As word of Jean-Claude Duvalier's ouster spread this morning, the streets of this crowded, squalid capital rang with joyous celebrations. Exuberant Haitians danced, sang, stood on their hands and shouted with glee, lifting soldiers onto their shoulders and shouting, "Long live the Army."
But by afternoon the celebration turned into acts of vengeance, many violent, against symbols of the Duvalier family and the Ton-Tons Macoutes, the security forces that kept him in power. After a mob stripped the trademark blue-denim uniform off one Ton-Tons Macoutes militiaman, a participant shouted, "You don't see no Ton-Tons Macoutes anymore!"
There were reports of at least 20 persons dead and 75 wounded in the rampaging, although those could not be confirmed independently.
There was looting and a large fire visible in the downtown area of the capital tonight, and mobs reportedly were roaming the streets well after a curfew was imposed.
On the Rue de la Liberte, in front of the presidential palace, a mob of about 100 persons chased after a pickup truck carrying members of the Volunteers for National Security, the official name for Duvalier's dreaded personal security force popularly known as Ton-Tons Macoutes. "We don't want any Ton-Tons Macoutes any more!" one bare-chested man screamed repeatedly at reporters.
Throughout the city, neighborhood barracks of the security force were burned down by raging mobs, and throughout the afternoon and evening, bursts of automatic-weapons fire could be heard.
A 2 p.m. curfew cleared the largest mobs from streets in the center of town, but huge throngs still marched through some sections of town by nightfall.
During the looting, shop windows were smashed in the business district along Rue Pavee and the Boulevard Dessalines. An automobile dealership owned by Ernest Bennett, Duvalier's father-in-law, was reported to have been attacked.
Also targeted for mob violence were the many symbols and monuments here that Francois and later Jean-Claude Duvalier had erected in honor of their now-fallen dynasty.
A statue of Francois holding Jean-Claude's hand as a little boy was ripped to shreds on the Boulevard Dessalines, a few blocks from the U.S. Embassy. Francois' gravesite also reportedly was attacked by wild mobs.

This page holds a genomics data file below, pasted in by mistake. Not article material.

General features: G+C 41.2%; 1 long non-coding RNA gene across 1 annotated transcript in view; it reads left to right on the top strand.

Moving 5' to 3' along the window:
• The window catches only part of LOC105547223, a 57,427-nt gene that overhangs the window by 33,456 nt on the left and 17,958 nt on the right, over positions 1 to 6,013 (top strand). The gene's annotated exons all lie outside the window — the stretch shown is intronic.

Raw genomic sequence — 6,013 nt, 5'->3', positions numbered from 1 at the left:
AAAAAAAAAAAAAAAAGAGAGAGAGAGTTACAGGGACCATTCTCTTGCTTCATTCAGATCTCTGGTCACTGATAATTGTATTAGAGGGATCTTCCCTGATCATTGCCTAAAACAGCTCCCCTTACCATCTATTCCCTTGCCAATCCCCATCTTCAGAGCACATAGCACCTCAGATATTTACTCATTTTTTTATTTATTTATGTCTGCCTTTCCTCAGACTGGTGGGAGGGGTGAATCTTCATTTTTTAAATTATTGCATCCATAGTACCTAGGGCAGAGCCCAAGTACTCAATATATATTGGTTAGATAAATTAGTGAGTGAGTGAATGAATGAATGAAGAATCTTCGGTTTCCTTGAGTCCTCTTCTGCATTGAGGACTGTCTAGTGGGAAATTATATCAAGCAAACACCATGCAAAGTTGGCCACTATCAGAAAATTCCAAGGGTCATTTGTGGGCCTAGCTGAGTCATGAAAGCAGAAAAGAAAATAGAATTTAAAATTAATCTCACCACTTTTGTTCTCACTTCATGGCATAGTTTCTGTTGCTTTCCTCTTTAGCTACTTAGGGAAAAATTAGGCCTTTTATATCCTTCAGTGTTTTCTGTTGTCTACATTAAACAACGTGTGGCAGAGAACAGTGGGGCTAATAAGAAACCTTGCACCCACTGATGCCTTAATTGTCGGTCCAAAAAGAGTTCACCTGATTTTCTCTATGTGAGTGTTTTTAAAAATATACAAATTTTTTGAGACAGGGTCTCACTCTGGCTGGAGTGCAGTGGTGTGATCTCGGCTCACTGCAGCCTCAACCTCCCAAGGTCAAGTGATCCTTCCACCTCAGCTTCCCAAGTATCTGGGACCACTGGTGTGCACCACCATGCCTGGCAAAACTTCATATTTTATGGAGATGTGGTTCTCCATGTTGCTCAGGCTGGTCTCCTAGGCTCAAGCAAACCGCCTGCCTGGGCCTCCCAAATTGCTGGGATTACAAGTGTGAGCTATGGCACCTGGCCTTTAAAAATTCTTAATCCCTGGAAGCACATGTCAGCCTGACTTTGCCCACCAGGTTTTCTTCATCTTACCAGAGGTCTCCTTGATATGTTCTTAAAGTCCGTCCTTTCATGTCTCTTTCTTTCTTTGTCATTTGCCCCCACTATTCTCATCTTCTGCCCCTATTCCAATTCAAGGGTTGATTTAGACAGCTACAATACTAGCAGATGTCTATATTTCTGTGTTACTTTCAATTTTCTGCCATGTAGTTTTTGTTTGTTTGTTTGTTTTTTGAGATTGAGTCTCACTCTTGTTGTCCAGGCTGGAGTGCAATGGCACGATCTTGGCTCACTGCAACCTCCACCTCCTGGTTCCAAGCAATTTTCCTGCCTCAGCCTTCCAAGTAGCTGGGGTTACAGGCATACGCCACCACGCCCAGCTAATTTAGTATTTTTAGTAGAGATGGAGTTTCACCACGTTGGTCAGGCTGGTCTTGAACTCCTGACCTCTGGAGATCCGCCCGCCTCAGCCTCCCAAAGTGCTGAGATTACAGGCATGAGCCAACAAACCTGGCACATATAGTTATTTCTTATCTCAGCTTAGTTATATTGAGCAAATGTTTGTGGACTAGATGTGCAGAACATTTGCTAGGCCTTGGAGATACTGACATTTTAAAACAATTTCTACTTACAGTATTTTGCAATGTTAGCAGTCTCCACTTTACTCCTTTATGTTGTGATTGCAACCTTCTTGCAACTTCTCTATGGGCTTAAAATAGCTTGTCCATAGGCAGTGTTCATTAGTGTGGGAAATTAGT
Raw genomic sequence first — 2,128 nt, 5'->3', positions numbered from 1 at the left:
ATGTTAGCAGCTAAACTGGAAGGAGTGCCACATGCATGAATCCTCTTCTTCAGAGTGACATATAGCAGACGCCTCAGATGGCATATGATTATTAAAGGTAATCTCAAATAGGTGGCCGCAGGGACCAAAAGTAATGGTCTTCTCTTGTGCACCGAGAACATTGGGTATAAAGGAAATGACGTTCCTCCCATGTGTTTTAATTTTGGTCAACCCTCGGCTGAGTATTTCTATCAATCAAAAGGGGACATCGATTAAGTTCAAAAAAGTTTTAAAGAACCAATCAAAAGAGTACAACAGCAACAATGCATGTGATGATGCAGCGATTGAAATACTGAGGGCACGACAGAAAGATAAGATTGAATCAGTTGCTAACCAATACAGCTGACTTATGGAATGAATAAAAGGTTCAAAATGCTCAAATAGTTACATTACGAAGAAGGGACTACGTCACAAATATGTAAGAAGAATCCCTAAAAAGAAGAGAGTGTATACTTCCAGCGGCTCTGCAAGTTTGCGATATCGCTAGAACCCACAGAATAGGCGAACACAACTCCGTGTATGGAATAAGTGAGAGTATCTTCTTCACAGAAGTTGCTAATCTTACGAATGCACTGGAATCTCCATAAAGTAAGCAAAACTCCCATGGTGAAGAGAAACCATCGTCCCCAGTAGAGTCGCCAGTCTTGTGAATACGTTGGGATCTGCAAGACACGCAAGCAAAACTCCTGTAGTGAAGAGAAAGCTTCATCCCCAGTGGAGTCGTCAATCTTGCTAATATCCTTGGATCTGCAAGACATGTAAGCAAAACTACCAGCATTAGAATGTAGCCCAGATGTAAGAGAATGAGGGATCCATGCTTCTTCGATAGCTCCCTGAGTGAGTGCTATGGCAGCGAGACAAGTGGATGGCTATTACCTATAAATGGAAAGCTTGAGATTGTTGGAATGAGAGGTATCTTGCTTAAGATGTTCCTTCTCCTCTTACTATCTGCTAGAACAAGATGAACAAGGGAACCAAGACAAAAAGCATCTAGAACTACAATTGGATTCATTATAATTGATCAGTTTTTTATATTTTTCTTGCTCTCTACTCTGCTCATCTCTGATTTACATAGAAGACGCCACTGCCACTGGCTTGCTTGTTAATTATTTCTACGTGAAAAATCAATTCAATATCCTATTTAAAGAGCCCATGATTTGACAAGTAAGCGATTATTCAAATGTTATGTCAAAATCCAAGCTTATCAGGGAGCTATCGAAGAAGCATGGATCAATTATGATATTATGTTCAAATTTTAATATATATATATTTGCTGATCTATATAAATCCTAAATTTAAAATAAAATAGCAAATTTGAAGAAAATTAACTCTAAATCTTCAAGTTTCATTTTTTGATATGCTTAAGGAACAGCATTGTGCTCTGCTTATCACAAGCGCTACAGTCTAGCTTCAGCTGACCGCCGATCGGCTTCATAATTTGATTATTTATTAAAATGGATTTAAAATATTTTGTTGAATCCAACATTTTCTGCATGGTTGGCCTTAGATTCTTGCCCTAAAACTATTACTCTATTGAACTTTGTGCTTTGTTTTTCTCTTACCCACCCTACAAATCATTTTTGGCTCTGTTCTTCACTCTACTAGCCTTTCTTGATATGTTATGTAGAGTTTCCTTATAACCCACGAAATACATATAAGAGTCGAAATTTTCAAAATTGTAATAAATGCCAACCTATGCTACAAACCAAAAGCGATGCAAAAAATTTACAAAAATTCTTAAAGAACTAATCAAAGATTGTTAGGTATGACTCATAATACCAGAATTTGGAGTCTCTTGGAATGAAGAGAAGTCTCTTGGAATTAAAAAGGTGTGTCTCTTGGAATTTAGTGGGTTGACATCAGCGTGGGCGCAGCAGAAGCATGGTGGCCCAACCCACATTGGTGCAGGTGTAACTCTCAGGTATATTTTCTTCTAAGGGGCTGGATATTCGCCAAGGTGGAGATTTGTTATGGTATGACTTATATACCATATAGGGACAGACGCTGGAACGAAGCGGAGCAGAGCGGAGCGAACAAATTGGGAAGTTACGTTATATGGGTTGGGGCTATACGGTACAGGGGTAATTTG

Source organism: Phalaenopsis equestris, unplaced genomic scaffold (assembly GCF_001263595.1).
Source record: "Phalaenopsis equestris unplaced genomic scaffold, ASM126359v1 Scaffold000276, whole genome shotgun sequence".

But while the violence was directed at the security forces and the symbols of the Duvalier government, the crowds seemed to offer only affection for Americans and for the green-uniformed Army troops who mingled easily in the throng, often hugging and kissing passing strangers.
Earlier today, a huge crowd passed in front of the U.S. Embassy, waving flags and shouting, "Vive l'Amerique!"
Thousands of wildly cheering people gathered around the office of Radio Soleil, the Catholic-run radio station whose Creole broadcasts had stirred up much of the anti-Duvalier sentiment here. The station, which was shut down by Duvalier under the state of siege declared last Friday, was back on the air by noon today.
A car carrying a banned opposition leader, who had been in hiding, was surrounded by a joyous mob as it weaved through the city's streets.
"I feel so proud today -- it's like the festival of independence for Haiti," said Ruffin Dorsainvil, 30, an air traffic controller. "So many people have been killed. Now we are free. Now we are going to work together to make a better life."
"I feel great!" Joselyn Dorlette, a 28-year-old medical doctor, shouted from her speeding car. "Everything is all right now!"
A 22-year-old man named Raymond Danielo carried a placard that read, in Creole: "Now I have my freedom!"
"Twenty-nine years, that's enough!" shouted Robert Bernard, 42, who was referring to the number of years of the Duvalier dictatorship. "We had help from the church, from the young people and from the situation in the country. I'm talking about people who have no money, no food, no jobs, no security."
Now, he said, "The people should do all they can to elect a good president who will serve the country."